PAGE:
JOSÉ DE ESPRONCEDA AND THE POETRY OF THE BEGINNING OF THE 19TH CENTURY
 




Mariano José de Larra´s
personal objects

 
    1.-  Romantic poetry has its roots in enlightened poetry, from its neoclassical side and evidently, Preromantic.
 
   What we have left of the poetry by Madrid-born Mariano José de Larra (1809-1837) is scarce. We can appreciate in it the formation of genres like satire, so characteristic of the 18th century.
 
   The poetic training of Ángel Saavedra, Duke of Rivas (1791-1865), is equally illustrated, who didn´t cultivate the line of his Ballads until 1834, which dealt with medieval and classical Spanish themes. From his first epoch we remember With Eleven Mortal Wounds (1809), an autobiography and The Maltese Lighthouse (1828).

Illustrated text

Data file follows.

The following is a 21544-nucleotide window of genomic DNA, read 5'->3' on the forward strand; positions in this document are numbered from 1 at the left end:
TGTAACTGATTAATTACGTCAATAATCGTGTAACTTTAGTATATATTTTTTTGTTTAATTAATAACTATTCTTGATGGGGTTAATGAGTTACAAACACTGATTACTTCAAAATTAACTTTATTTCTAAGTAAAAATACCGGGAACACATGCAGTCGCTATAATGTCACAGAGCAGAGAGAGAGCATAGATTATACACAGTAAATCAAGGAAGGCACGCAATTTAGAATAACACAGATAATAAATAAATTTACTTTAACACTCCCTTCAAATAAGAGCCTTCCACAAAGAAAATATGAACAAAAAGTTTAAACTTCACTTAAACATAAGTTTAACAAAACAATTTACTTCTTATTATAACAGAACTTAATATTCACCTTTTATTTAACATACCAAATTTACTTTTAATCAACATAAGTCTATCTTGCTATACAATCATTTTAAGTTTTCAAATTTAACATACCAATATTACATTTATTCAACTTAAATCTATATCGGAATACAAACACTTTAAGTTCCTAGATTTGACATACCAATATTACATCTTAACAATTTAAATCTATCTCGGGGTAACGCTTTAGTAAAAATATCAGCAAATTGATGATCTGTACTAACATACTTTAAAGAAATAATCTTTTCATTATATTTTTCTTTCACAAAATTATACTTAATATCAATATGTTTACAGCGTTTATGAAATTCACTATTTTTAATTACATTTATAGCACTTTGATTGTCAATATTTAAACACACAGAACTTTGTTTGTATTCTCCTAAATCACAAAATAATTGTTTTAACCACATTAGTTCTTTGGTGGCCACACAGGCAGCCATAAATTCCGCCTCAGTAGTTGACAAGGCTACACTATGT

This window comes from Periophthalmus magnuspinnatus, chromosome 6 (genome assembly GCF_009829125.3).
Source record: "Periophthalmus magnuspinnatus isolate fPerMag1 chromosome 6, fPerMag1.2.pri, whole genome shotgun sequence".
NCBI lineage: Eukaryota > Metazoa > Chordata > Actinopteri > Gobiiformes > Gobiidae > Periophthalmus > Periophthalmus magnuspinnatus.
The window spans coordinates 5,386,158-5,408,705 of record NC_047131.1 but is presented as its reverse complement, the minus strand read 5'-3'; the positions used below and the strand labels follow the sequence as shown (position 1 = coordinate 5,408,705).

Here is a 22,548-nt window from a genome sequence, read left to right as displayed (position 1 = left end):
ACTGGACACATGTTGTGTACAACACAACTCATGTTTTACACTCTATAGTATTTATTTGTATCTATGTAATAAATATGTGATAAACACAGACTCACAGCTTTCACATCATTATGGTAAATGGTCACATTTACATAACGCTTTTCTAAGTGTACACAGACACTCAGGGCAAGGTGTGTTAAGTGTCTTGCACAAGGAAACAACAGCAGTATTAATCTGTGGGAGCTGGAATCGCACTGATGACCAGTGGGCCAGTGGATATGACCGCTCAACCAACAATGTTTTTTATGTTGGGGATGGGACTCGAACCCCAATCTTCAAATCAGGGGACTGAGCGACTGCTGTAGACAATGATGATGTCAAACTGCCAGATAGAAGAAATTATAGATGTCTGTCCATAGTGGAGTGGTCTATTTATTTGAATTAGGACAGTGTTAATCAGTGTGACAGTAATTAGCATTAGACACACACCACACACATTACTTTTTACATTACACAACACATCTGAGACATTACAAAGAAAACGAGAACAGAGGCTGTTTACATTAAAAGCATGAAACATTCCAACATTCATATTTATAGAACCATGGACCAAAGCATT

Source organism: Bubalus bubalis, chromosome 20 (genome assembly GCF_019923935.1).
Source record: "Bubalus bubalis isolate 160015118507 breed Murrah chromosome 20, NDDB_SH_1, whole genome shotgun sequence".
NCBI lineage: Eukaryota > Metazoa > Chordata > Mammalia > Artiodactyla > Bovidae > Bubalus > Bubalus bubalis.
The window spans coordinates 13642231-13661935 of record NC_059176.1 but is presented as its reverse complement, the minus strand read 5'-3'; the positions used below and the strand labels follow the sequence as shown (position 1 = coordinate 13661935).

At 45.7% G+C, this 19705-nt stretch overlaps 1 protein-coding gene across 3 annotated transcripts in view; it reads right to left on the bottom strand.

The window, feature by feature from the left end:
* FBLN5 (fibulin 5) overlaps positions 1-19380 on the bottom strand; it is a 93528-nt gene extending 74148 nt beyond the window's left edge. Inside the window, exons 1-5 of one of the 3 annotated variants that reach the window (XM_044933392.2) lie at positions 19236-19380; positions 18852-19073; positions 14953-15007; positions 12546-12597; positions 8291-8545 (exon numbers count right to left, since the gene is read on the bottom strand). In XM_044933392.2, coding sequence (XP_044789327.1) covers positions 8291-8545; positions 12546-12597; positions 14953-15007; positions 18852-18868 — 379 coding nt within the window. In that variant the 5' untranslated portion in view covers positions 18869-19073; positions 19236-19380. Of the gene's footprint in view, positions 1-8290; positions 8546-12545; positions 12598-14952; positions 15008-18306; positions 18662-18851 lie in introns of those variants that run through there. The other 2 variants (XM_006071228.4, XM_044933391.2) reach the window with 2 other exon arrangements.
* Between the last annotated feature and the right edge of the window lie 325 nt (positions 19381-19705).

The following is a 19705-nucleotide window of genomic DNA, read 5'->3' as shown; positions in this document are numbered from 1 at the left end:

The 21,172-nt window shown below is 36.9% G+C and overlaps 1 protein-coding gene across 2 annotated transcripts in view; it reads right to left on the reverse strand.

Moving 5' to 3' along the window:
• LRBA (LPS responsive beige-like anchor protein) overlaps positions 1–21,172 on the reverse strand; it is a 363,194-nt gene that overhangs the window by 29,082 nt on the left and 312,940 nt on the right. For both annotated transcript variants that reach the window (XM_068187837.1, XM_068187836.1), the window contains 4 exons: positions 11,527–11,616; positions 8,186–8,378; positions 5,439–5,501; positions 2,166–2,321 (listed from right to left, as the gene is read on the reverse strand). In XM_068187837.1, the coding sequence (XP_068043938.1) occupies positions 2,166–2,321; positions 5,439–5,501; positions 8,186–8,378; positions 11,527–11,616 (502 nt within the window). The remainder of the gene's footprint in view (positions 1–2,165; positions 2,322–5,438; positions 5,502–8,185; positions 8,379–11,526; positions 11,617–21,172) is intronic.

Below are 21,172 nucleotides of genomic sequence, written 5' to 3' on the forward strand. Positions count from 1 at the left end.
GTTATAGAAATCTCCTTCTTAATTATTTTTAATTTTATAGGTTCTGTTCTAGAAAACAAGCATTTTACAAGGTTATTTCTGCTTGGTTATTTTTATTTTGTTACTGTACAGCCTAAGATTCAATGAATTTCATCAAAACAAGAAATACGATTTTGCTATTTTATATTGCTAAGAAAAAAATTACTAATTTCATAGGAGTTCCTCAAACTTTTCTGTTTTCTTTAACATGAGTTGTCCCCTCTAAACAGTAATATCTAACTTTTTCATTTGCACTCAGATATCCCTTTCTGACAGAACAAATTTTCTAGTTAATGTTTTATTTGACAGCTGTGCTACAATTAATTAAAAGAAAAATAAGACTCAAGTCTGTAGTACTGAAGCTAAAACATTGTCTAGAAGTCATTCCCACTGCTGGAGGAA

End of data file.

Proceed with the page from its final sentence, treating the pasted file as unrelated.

from a ballad
by the Duke of Rivas
   Antonio García Gutiérrez, (1813-1884), from Cadiz, combined his neoclassic training with an interest in the Hispano-Arabic world which he reflected in his poems.
 
   Eugenio de Ochoa (1815-1872), ends this short list of romantic poets who started from the poems inspired by Manuel José Quintana, who continued his literary teaching until his death in 1857.

Portrait of García Gutiérrez

 
    2.-  José de Espronceda Delgado (1808-1842) was born in Almendralejo (Badajoz). He is indisputably the best Spanish poet of the first half of the 19th century.

Cover of Poems
by Espronceda
   A pupil of Alberto Lista, he co-founded the "Sociedad Numantina" along with several other students, which was destined to expel the Spanish monarchy.
 
His political tendencies were Republic and Democratic. Some of his contemporaries fairly contemptuously called him an anarchist.
 
   From his teacher, Lista, he was given the task of continuing "El Pelayo", a work to which he dedicated distinct moments between the years 1825 and 1835.
 
   He copied the medievalised poetry of Ossián in works such as Oscar and Malvina or the Farewell between the Greek Patriarch and the Apostate´s Daughter, but towards 1834 he wrote his Chant of the Crusader and showed the change towards a totally romantic and personal lyric.